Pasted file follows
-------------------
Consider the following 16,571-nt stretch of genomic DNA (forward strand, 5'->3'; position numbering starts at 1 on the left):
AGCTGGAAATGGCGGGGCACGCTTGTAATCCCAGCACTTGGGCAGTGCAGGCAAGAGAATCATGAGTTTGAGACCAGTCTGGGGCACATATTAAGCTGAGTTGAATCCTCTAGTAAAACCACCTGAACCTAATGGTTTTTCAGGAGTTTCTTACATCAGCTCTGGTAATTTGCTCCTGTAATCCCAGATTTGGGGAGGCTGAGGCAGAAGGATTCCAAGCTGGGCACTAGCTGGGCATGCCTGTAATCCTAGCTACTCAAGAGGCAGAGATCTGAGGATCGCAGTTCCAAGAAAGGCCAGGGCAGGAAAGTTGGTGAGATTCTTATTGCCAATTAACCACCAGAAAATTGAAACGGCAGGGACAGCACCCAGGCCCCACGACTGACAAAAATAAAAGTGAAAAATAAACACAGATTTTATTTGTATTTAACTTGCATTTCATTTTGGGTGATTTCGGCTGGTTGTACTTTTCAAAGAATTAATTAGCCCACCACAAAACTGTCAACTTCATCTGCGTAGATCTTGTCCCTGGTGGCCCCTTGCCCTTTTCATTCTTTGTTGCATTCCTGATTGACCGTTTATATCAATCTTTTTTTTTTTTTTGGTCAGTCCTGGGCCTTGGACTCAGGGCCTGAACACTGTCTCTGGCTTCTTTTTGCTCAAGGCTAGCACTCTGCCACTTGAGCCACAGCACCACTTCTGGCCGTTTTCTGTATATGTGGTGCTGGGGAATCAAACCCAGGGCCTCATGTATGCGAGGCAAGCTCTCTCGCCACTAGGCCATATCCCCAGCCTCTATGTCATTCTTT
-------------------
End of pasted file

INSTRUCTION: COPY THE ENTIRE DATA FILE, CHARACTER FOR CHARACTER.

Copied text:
Consider the following 16,571-nt stretch of genomic DNA (forward strand, 5'->3'; position numbering starts at 1 on the left):
AGCTGGAAATGGCGGGGCACGCTTGTAATCCCAGCACTTGGGCAGTGCAGGCAAGAGAATCATGAGTTTGAGACCAGTCTGGGGCACATATTAAGCTGAGTTGAATCCTCTAGTAAAACCACCTGAACCTAATGGTTTTTCAGGAGTTTCTTACATCAGCTCTGGTAATTTGCTCCTGTAATCCCAGATTTGGGGAGGCTGAGGCAGAAGGATTCCAAGCTGGGCACTAGCTGGGCATGCCTGTAATCCTAGCTACTCAAGAGGCAGAGATCTGAGGATCGCAGTTCCAAGAAAGGCCAGGGCAGGAAAGTTGGTGAGATTCTTATTGCCAATTAACCACCAGAAAATTGAAACGGCAGGGACAGCACCCAGGCCCCACGACTGACAAAAATAAAAGTGAAAAATAAACACAGATTTTATTTGTATTTAACTTGCATTTCATTTTGGGTGATTTCGGCTGGTTGTACTTTTCAAAGAATTAATTAGCCCACCACAAAACTGTCAACTTCATCTGCGTAGATCTTGTCCCTGGTGGCCCCTTGCCCTTTTCATTCTTTGTTGCATTCCTGATTGACCGTTTATATCAATCTTTTTTTTTTTTTTGGTCAGTCCTGGGCCTTGGACTCAGGGCCTGAACACTGTCTCTGGCTTCTTTTTGCTCAAGGCTAGCACTCTGCCACTTGAGCCACAGCACCACTTCTGGCCGTTTTCTGTATATGTGGTGCTGGGGAATCAAACCCAGGGCCTCATGTATGCGAGGCAAGCTCTCTCGCCACTAGGCCATATCCCCAGCCTCTATGTCATTCTTT